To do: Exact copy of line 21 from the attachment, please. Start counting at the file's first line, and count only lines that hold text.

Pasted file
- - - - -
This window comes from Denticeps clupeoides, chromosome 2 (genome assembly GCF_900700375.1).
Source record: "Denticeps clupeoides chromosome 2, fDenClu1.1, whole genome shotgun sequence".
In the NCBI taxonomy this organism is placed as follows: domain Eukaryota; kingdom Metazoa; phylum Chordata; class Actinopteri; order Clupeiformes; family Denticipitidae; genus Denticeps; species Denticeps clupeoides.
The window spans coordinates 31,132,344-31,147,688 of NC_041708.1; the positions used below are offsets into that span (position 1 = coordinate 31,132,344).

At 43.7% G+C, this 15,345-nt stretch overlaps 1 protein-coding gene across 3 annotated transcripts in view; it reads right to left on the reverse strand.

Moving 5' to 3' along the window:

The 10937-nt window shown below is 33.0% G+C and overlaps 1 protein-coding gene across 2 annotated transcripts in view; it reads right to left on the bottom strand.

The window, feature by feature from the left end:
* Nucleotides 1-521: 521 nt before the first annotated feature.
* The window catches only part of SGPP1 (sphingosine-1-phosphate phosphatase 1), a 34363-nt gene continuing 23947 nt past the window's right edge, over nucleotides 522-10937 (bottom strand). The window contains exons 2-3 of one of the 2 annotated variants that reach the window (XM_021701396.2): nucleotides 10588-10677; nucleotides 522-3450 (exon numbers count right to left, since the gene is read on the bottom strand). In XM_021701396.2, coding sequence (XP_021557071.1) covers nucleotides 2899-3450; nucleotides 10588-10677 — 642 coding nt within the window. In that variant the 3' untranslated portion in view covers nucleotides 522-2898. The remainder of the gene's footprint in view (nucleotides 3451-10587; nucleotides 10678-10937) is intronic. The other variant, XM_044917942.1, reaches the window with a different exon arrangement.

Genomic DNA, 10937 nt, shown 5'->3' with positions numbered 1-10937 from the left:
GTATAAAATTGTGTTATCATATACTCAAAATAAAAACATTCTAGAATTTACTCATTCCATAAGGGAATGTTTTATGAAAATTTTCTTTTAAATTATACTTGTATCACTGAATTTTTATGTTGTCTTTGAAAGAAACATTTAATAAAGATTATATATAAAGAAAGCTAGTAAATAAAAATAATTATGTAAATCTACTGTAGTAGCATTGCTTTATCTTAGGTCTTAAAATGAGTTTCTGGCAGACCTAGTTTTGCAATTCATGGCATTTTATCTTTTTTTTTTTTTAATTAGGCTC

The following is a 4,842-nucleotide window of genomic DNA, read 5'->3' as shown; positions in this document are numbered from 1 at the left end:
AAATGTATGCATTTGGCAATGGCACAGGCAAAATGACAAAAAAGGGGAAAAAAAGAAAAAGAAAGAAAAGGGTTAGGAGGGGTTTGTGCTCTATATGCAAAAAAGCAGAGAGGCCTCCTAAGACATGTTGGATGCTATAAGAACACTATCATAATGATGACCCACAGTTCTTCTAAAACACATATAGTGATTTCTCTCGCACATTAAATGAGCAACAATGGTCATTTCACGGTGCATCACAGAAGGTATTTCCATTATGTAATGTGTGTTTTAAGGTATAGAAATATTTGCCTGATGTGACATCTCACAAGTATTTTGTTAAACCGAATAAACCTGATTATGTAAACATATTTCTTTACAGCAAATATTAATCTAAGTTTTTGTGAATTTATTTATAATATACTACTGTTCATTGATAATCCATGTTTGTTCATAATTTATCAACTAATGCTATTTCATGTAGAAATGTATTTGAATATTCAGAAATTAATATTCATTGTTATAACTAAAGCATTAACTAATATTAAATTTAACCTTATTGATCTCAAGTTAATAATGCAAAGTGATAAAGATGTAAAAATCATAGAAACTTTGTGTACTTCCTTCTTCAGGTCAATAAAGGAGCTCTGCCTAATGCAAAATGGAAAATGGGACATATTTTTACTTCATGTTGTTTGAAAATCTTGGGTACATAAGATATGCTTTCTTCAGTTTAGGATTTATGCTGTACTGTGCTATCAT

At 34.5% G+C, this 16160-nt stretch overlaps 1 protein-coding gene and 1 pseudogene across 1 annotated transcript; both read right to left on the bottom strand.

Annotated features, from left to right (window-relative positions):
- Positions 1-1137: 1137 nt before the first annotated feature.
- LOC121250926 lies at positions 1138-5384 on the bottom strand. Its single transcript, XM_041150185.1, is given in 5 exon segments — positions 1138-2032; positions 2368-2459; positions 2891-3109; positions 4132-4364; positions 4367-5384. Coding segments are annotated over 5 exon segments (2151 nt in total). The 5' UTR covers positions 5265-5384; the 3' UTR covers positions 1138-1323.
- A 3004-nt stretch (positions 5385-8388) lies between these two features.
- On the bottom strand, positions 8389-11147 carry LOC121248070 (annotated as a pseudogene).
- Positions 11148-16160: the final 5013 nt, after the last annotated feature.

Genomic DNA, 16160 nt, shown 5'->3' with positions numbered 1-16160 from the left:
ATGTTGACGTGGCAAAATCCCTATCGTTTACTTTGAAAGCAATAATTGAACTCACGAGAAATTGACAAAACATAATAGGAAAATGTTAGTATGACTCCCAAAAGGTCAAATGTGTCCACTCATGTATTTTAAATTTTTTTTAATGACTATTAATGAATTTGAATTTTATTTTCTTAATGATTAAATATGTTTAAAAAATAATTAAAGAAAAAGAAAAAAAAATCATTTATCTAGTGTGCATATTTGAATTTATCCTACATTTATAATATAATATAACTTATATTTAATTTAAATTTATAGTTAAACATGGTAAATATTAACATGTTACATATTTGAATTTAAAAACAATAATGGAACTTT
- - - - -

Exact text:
- Positions 11148-16160: the final 5013 nt, after the last annotated feature.